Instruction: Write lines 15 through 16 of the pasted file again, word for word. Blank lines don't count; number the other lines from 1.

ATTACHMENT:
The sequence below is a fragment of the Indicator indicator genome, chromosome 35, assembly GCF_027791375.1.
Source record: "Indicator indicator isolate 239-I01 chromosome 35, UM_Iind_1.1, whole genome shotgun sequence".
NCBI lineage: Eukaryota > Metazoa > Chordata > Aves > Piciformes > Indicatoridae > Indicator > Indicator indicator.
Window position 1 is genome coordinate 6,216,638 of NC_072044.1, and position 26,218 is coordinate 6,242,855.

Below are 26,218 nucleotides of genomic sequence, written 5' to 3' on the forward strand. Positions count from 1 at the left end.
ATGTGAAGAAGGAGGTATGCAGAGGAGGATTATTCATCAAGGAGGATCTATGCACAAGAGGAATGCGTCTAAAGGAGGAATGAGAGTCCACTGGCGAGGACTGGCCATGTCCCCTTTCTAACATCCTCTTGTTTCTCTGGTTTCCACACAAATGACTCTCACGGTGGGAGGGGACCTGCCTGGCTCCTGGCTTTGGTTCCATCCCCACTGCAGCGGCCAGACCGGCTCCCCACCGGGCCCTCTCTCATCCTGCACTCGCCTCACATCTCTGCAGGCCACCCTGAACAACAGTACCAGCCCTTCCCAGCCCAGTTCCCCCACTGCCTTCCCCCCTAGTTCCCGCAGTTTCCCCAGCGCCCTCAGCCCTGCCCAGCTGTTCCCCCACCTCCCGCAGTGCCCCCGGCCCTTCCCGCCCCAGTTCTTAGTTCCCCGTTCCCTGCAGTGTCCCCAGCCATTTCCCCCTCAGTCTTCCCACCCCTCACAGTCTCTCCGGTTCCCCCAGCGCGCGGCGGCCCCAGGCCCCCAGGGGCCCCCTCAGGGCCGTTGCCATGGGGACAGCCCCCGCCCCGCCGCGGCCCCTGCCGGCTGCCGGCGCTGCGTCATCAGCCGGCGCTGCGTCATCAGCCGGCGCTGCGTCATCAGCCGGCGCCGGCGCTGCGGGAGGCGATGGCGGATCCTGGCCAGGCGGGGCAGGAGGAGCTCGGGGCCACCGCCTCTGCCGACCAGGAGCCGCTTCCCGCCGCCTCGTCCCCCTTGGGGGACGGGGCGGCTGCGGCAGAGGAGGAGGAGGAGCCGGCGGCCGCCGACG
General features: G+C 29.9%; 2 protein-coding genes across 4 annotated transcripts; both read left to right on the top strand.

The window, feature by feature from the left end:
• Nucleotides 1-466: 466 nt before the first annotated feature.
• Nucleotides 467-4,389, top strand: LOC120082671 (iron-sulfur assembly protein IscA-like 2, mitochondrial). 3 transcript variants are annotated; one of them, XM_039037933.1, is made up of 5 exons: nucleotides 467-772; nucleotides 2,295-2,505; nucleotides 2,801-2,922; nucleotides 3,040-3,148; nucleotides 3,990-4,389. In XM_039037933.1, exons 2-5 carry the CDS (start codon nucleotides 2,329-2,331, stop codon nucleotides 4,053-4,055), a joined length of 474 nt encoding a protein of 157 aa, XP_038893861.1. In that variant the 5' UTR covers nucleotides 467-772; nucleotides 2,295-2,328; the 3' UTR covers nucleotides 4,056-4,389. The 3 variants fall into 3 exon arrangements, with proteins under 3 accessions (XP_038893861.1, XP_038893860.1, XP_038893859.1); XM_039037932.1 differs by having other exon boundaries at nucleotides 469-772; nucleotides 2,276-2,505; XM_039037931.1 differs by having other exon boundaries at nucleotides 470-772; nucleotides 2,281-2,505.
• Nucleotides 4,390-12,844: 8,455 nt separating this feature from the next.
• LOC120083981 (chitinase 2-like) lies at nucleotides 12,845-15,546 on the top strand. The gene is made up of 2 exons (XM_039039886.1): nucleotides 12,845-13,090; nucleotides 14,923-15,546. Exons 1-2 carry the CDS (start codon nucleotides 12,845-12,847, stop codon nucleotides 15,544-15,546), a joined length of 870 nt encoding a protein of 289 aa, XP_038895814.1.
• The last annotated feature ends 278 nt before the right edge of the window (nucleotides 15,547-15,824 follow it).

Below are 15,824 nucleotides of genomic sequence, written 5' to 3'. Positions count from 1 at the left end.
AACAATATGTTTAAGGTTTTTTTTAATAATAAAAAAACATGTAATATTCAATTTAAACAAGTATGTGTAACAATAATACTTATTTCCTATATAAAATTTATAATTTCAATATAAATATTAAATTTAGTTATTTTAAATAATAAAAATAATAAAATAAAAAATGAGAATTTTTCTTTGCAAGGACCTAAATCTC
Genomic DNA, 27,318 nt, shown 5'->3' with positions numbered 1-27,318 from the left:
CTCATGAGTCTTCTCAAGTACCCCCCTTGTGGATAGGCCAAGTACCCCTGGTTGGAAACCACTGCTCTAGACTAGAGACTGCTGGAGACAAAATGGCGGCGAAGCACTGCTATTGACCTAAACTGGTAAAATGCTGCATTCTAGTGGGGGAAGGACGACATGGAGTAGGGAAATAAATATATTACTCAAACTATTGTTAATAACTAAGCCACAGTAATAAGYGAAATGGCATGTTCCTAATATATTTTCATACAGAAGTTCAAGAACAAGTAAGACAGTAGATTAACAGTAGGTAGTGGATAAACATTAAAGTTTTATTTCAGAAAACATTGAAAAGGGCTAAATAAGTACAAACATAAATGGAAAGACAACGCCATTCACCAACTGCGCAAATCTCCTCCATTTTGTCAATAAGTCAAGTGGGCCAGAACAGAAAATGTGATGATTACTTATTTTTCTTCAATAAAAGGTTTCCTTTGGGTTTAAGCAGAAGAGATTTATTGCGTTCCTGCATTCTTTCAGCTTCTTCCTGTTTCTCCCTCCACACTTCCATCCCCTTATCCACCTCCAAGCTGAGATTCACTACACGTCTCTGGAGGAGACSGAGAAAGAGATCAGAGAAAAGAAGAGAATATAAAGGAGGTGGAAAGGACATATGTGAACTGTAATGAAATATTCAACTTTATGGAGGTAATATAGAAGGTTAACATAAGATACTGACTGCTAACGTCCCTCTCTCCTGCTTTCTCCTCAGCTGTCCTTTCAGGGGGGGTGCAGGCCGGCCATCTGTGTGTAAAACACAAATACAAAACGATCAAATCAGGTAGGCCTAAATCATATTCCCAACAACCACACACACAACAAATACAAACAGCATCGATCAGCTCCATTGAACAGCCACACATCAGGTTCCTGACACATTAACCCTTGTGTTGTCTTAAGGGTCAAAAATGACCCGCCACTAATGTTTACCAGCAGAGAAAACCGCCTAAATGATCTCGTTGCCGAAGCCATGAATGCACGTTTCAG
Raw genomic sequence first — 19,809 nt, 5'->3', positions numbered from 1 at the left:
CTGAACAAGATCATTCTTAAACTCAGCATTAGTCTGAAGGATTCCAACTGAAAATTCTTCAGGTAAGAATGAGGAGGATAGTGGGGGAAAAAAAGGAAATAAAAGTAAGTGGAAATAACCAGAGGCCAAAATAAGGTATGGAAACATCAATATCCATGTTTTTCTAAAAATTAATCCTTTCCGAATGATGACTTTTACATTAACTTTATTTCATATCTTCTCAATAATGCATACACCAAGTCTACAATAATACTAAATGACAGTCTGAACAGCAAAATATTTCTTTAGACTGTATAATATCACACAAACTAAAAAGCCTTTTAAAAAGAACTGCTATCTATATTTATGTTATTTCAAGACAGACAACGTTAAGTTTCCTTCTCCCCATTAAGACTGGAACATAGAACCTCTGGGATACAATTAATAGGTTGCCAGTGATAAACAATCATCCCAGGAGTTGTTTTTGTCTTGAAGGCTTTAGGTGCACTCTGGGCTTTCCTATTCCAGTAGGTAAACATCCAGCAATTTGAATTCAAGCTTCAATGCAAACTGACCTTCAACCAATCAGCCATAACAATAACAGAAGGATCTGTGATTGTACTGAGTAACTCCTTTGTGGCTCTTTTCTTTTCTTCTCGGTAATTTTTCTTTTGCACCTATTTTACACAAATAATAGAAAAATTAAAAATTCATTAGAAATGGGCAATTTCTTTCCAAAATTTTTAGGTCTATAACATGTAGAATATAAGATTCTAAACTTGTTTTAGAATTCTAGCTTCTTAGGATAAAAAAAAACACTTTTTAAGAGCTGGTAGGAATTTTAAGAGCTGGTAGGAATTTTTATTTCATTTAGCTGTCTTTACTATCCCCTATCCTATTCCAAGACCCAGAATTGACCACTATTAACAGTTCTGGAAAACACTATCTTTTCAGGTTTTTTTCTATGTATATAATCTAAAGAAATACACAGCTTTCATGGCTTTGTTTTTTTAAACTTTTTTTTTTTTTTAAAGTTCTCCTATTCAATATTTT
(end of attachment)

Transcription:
AACAATATGTTTAAGGTTTTTTTTAATAATAAAAAAACATGTAATATTCAATTTAAACAAGTATGTGTAACAATAATACTTATTTCCTATATAAAATTTATAATTTCAATATAAATATTAAATTTAGTTATTTTAAATAATAAAAATAATAAAATAAAAAATGAGAATTTTTCTTTGCAAGGACCTAAATCTC
Genomic DNA, 27,318 nt, shown 5'->3' with positions numbered 1-27,318 from the left: